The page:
Friday, March 27, 2009

Michigan State launches scholarship program for disabled vets

From Indian Country Today:

EAST LANSING, Mich. – Disabled veterans who are residents of Michigan will have a new opportunity to get a college education beginning in the fall of 2009.

Michigan State University is getting ready to launch its new Disabled Veterans Assistance Program, which will cover all educational expenses for disabled veterans seeking their first undergraduate degree.

Under the program, the university will guarantee tuition, fees, room and board, books and incidental expenses are paid in full for eligible disabled vets without requiring that they take out student loans.

“The new GI bill led us to think about how we could help in this difficult economy. This is something we can do,” said Val Meyers, associate director in the university’s office of financial aid.

She explained that students in the program would apply for financial aid and look for the usual federal, state and university assistance. Students would use their grant money, Veterans Affairs educational benefits and Michigan Rehabilitation Services benefits (if eligible) to cover expenses.

Usually, the balance of a student’s costs would be covered by loans the student and/or their family would take out, but through this new program, the university will fill in any gaps in funding with additional grant money.

Veterans Affairs counts almost three million veterans who are currently receiving benefits. About 755,000 Americans are veterans of the Iraq and Afghanistan wars; of that group, more than 180,000 are collecting disabled benefits.

From those who fought in the Revolutionary War to those who served in the War of 1812 and the Civil War to the 12,000 who served in World War I, Native Americans have fought in the U.S. military in numbers disproportionate to their percentage in the U.S. population. During World War II, 44,000 Native Americans – out of a total population of 350,000 – served between 1941 and 1945, and 40,000 more left their reservations to work in the war industry.

With the passage of the Snyder Act in 1924, Native Americans became citizens and subject to the military draft, but in Vietnam, 90 percent of the 42,000 Native Americans who served were volunteers. Today, out of a total of 1.39 million military personnel on active duty, 23,502, or about 1.7 percent, are American Indian/Alaska Native, according to the Pentagon. American Indians and Alaska Natives made up 1.5 percent of the nation’s population in 2007, according to the Census Bureau.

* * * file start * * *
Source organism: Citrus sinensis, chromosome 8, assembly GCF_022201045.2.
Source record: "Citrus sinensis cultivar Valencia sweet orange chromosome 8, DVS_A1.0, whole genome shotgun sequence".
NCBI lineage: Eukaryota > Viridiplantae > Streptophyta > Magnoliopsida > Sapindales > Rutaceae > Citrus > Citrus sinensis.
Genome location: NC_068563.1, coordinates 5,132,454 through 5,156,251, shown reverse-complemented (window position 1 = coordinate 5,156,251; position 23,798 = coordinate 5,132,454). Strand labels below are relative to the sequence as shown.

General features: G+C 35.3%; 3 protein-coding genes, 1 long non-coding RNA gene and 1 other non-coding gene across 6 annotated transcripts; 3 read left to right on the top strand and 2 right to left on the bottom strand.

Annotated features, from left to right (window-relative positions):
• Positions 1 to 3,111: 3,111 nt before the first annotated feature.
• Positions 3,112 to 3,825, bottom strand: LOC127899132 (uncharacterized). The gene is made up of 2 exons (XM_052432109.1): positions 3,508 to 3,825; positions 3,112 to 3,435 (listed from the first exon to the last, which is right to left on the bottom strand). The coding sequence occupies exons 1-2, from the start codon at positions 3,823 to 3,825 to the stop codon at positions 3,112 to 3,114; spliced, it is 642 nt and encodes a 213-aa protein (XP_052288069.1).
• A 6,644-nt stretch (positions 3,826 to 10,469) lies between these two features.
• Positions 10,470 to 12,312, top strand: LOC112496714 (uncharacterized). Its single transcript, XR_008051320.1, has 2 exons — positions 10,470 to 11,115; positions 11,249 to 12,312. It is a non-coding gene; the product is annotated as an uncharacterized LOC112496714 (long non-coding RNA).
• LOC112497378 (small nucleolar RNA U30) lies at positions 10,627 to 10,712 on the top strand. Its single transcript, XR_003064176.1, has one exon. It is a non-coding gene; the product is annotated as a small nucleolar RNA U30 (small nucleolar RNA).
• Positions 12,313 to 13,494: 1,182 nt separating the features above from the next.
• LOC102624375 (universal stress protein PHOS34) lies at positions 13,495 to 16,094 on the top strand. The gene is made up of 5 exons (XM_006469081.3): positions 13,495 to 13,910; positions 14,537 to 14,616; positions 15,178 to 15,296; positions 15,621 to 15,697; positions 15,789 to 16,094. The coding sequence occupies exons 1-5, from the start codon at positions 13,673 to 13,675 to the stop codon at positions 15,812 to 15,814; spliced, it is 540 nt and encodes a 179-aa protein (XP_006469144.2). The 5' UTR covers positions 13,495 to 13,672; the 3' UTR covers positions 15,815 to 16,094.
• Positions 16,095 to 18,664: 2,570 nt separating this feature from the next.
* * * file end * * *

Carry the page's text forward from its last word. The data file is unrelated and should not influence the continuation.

Meyers said she estimates there are currently 19 students who identify themselves as disabled veterans on campus. The university’s Resource Center for Persons with Disabilities offers a wide array of services to accommodate students, faculty and staff whose needs fall into seven broad categories: Blindness and visual impairment, brain injury, chronic health disabilities, learning and cognitive disabilities, deaf/hard of hearing, mobility disabilities, and psychiatric disabilities.

Meyers said attending MSU costs about $23,500 a year. The Disabled Veterans Assistance Program is funded for $150,000 for the first year. She said the funding is sufficient to help several students because the program will only fill in the gaps once other grants are in place. She was clear that even though the program is currently funded for just one year, the university has committed to seeing students enrolled in the program through to their first undergraduate degrees.

To be eligible for the program, a veteran must be able to document his or her disabled status. A requirement that the student work 10 to 12 hours a week applies only if doing so is not burdensome. Both new and returning undergraduate veterans at MSU may apply.

For other veterans, disabled or not, the Post-9/11 GI Bill offers a similar education benefit. Eligible veterans may receive tuition and fees not to exceed the maximum in-state tuition and fees at a public institution of higher learning, a monthly housing allowance, an annual stipend of up to $1,000 for books and supplies, and, in some cases, a one-time rural benefit payment.

Applications for this program are expected to be on the Veterans Affairs Web site early this summer, according to an agency spokesperson. Other GI educational benefits are also available for qualifying individuals.